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Japanese cops arrest anti-DRM journalists



You can't tell people how to back up DVDs


Big Content has had win in Japan after its tame police officers silenced a tech magazine by jailing journalists. Four hacks who published a magazine last year which contained an article which told people how to back up a DVD have been arrested.
The four worked for Sansai Books  and they have been arrested for selling, through the company website, a copy of a magazine published last year.

Big Content complained that the floor had violated Japan's Unfair Competition Prevention Law which it had managed to get revised to make illegal the sale of any DRM circumvention device or software. Various blogs have pointed out that the same law could be used to arrest the Amazon Japan CEO too as the online giant is selling a lot of magazines, books and software packages for DVD copy and ripping. However Big Content does not seem to want to bring down a big supplier of its goods, it just wants to shut the press up.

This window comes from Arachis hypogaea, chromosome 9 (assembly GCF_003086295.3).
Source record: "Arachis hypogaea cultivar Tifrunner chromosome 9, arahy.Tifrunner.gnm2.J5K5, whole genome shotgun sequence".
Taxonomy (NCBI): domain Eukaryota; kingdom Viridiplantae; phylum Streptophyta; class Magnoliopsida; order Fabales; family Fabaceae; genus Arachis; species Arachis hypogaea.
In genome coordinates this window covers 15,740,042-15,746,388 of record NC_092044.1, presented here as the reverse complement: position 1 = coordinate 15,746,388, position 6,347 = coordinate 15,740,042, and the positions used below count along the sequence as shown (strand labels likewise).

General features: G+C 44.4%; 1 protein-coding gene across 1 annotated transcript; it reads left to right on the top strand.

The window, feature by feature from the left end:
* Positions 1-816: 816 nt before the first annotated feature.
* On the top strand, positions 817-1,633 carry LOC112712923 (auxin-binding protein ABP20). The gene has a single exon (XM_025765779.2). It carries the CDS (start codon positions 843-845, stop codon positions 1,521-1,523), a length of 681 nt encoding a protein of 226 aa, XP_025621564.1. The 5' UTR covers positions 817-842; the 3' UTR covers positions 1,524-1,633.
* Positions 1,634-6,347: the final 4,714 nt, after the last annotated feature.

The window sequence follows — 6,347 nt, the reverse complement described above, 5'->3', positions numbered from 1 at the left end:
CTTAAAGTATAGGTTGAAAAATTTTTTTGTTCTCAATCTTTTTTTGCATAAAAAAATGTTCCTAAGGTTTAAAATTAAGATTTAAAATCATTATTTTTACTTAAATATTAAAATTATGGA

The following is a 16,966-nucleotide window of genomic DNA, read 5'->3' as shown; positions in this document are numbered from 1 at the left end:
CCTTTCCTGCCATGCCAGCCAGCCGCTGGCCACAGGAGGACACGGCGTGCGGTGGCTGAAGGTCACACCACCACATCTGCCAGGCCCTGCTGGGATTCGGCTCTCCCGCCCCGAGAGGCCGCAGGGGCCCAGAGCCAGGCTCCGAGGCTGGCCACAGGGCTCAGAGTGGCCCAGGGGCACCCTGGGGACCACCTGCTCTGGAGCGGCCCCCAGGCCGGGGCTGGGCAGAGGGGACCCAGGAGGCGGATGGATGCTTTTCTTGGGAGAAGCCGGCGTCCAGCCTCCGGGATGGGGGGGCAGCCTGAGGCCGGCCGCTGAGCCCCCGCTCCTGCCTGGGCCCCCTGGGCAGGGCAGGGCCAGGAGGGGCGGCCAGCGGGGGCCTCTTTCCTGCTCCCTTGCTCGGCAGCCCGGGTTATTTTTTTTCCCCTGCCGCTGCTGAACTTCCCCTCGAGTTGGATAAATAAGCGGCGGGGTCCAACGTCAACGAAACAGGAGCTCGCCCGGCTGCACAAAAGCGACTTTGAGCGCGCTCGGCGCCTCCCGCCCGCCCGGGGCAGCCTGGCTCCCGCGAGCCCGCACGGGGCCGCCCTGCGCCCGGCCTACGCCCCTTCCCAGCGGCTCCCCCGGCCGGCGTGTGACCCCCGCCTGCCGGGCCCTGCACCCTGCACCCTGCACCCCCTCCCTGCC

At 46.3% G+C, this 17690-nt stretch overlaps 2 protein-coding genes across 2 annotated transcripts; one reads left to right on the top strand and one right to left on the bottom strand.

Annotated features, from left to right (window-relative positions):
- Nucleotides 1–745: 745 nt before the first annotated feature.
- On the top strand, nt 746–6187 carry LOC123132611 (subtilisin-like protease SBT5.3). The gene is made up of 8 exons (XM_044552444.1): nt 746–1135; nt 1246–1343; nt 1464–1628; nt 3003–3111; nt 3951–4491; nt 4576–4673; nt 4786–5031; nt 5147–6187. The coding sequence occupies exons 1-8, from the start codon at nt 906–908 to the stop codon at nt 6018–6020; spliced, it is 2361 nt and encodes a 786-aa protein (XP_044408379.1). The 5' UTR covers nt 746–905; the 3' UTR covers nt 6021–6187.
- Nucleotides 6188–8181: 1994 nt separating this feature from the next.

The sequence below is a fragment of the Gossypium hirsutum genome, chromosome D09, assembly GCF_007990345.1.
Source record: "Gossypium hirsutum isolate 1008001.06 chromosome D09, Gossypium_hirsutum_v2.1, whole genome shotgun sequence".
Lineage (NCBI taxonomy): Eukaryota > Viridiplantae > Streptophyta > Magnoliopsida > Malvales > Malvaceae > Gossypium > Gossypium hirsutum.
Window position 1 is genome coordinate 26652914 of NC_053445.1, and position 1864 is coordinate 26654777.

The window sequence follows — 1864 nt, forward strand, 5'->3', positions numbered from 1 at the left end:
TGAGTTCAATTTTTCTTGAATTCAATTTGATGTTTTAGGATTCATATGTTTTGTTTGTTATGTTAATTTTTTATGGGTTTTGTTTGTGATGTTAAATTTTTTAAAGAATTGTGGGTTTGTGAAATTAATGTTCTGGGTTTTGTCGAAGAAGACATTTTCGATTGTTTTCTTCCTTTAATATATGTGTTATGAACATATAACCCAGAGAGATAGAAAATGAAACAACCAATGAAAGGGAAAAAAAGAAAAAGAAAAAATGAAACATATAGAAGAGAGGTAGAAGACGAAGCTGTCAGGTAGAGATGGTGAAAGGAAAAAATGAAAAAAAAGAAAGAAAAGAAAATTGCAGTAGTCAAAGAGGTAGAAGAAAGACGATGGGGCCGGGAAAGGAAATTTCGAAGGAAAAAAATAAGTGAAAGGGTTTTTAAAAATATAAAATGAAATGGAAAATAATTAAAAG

The Japanese have been bringing in all sorts of anti-piracy laws which Big Content favours.  This from this October downloading a single illegal MP3 could land a Japanese p2p user two years jail. The law also has hit Linux distributions which come pre-installed with libdvdcss which is most of them.

Strangely there is no one in Japan who is standing up for their fellow journalists.  Either they are too frightened, or they feel that a journalist who appears to break the law much immediately bow to the government and fillet themselves with with a carving knife. 

More here.  

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